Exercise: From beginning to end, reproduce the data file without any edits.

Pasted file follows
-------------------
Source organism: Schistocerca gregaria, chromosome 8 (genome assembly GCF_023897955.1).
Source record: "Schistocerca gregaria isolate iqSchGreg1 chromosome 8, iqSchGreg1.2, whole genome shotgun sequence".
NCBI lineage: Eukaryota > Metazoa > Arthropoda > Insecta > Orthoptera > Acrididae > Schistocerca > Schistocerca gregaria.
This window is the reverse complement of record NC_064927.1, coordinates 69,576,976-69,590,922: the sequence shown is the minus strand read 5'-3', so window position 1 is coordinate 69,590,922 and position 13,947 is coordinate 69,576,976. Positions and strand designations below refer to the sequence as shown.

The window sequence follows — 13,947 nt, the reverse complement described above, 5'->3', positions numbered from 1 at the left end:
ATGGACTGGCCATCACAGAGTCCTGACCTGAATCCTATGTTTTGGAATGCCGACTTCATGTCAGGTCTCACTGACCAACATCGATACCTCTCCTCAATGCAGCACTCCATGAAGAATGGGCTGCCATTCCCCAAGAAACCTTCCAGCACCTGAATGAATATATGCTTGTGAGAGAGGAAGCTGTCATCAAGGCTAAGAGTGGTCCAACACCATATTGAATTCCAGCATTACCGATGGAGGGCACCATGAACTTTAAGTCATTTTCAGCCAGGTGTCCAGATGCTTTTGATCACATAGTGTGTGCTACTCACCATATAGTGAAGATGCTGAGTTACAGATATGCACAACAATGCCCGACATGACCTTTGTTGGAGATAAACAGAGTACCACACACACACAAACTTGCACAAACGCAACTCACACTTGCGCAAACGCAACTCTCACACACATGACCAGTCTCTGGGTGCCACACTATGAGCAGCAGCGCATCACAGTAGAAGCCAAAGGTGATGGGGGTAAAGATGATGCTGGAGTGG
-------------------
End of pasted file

Source organism: Schistocerca gregaria, chromosome 8 (genome assembly GCF_023897955.1).
Source record: "Schistocerca gregaria isolate iqSchGreg1 chromosome 8, iqSchGreg1.2, whole genome shotgun sequence".
NCBI lineage: Eukaryota > Metazoa > Arthropoda > Insecta > Orthoptera > Acrididae > Schistocerca > Schistocerca gregaria.
This window is the reverse complement of record NC_064927.1, coordinates 69,576,976-69,590,922: the sequence shown is the minus strand read 5'-3', so window position 1 is coordinate 69,590,922 and position 13,947 is coordinate 69,576,976. Positions and strand designations below refer to the sequence as shown.

The window sequence follows — 13,947 nt, the reverse complement described above, 5'->3', positions numbered from 1 at the left end:
ATGGACTGGCCATCACAGAGTCCTGACCTGAATCCTATGTTTTGGAATGCCGACTTCATGTCAGGTCTCACTGACCAACATCGATACCTCTCCTCAATGCAGCACTCCATGAAGAATGGGCTGCCATTCCCCAAGAAACCTTCCAGCACCTGAATGAATATATGCTTGTGAGAGAGGAAGCTGTCATCAAGGCTAAGAGTGGTCCAACACCATATTGAATTCCAGCATTACCGATGGAGGGCACCATGAACTTTAAGTCATTTTCAGCCAGGTGTCCAGATGCTTTTGATCACATAGTGTGTGCTACTCACCATATAGTGAAGATGCTGAGTTACAGATATGCACAACAATGCCCGACATGACCTTTGTTGGAGATAAACAGAGTACCACACACACACAAACTTGCACAAACGCAACTCACACTTGCGCAAACGCAACTCTCACACACATGACCAGTCTCTGGGTGCCACACTATGAGCAGCAGCGCATCACAGTAGAAGCCAAAGGTGATGGGGGTAAAGATGATGCTGGAGTGG